Ships slowing in busy channel to protect endangered orcas

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Ships slowing in busy channel to protect endangered orcas
Ships slowing in busy channel to protect endangered orcas

SEATTLE (AP) – Ships moving through a busy channel off Washington’s San Juan Island are slowing down this summer to study whether that can reduce noise to protect endangered Puget Sound orcas.

The orcas spend summer months in Haro Strait, a major shipping channel in the Salish Sea that is also critical habitat for the whales.

The trial, led by the Vancouver Fraser Port Authority, hopes to understand whether reducing commercial vessel speeds can reduce underwater noise. Orcas use clicks, calls and other sounds to forage mainly for salmon, navigate and communicate.

Noise and other impacts from vessels is one of three major threats facing the whales that currently number only 78. Lack of prey and pollution are the others.

The trial asks cruise ships, ferries, bulk containers and other commercial vessels to voluntarily slow to 11 knots through Haro Strait. The project ends Oct. 6.

FILE – In this file photo taken July 31, 2015, an orca whale leaps out of the water near a whale watching boat in the Salish Sea in the San Juan Islands, Wash. Ships passing the narrow busy channel off Washington’s San Juan Islands are slowing down this summer as part of an experiment to protect the small endangered population of southern resident killer whales. Vessel noise can interfere with the killer whales’ ability to hunt, navigate and communicate with each other, so US researchers are looking into what impact the project will have on the orcas. (AP Photo/Elaine Thompson, File)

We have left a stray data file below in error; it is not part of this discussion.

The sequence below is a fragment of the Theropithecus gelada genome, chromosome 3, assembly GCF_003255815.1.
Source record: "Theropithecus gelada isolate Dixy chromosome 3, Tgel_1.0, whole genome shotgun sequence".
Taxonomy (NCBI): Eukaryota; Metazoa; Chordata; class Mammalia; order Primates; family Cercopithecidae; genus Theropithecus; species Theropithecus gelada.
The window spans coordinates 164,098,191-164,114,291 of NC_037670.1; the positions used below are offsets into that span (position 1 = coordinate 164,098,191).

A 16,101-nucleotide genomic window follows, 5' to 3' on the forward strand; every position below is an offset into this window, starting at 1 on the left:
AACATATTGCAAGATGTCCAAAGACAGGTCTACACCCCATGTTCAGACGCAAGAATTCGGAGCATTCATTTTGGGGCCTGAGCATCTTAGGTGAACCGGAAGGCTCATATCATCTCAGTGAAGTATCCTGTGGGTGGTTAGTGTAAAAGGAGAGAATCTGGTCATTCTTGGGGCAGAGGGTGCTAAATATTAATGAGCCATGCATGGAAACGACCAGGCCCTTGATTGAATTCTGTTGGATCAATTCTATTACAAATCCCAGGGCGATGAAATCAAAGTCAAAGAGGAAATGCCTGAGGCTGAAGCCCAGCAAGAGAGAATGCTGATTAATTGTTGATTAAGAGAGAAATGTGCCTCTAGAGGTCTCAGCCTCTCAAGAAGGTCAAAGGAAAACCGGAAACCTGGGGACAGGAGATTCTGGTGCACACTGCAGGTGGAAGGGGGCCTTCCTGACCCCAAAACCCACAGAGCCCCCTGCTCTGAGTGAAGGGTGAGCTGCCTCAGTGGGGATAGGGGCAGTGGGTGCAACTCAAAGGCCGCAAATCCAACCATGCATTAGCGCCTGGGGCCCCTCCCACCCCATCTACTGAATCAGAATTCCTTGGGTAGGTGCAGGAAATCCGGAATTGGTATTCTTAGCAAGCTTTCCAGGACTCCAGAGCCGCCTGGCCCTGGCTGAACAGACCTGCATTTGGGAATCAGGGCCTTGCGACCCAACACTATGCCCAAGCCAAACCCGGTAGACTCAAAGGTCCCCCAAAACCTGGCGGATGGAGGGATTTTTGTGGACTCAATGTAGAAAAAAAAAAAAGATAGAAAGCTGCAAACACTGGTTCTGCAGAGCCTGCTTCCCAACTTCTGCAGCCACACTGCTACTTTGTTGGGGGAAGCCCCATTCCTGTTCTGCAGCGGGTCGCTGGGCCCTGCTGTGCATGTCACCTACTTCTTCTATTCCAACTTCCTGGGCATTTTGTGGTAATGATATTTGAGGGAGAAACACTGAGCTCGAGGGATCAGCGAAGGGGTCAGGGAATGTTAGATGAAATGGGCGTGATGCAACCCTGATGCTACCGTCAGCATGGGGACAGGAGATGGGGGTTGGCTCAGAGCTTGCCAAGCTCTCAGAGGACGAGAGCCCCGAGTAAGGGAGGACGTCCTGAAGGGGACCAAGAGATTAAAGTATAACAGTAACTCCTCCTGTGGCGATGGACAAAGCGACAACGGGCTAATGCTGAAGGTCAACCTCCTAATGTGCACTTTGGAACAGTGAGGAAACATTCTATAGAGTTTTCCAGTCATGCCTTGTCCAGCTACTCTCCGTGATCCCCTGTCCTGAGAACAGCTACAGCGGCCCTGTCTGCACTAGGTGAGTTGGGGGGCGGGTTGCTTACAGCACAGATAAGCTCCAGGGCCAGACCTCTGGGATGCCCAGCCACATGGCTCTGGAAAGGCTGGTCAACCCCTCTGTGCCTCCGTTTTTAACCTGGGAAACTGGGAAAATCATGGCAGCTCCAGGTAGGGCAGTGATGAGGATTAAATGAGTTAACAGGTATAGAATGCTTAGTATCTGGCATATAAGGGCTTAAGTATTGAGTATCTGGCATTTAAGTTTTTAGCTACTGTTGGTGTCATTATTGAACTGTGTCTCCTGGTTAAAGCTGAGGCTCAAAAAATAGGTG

FILE – In this July 31, 2015, file photo, an orca whale breaches in view of Mount Baker, some 60 miles distant, in the Salish Sea in the San Juan Islands, Wash. Ships passing the narrow busy channel off Washington’s San Juan Islands are slowing down this summer as part of an experiment to protect the small endangered population of southern resident killer whales. Vessel noise can interfere with the killer whales’ ability to hunt, navigate and communicate with each other, so US researchers are looking into what impact the project will have on the orcas. (AP Photo/Elaine Thompson, File)
FILE – This September 2015 file photo provided by NOAA Fisheries shows an adult female orca, identified as J-16, as she’s about to surface with her youngest calf, born earlier in the year, near the San Juan Islands in Washington state’s Puget Sound. Ships passing the narrow busy channel off Washington’s San Juan Islands are slowing down this summer as part of an experiment to protect the small endangered population of southern resident killer whales. Vessel noise can interfere with the killer whales’ ability to hunt, navigate and communicate with each other, so US researchers are looking into what impact the project will have on the orcas. (NOAA Fisheries/Vancouver Aquarium via AP, File)
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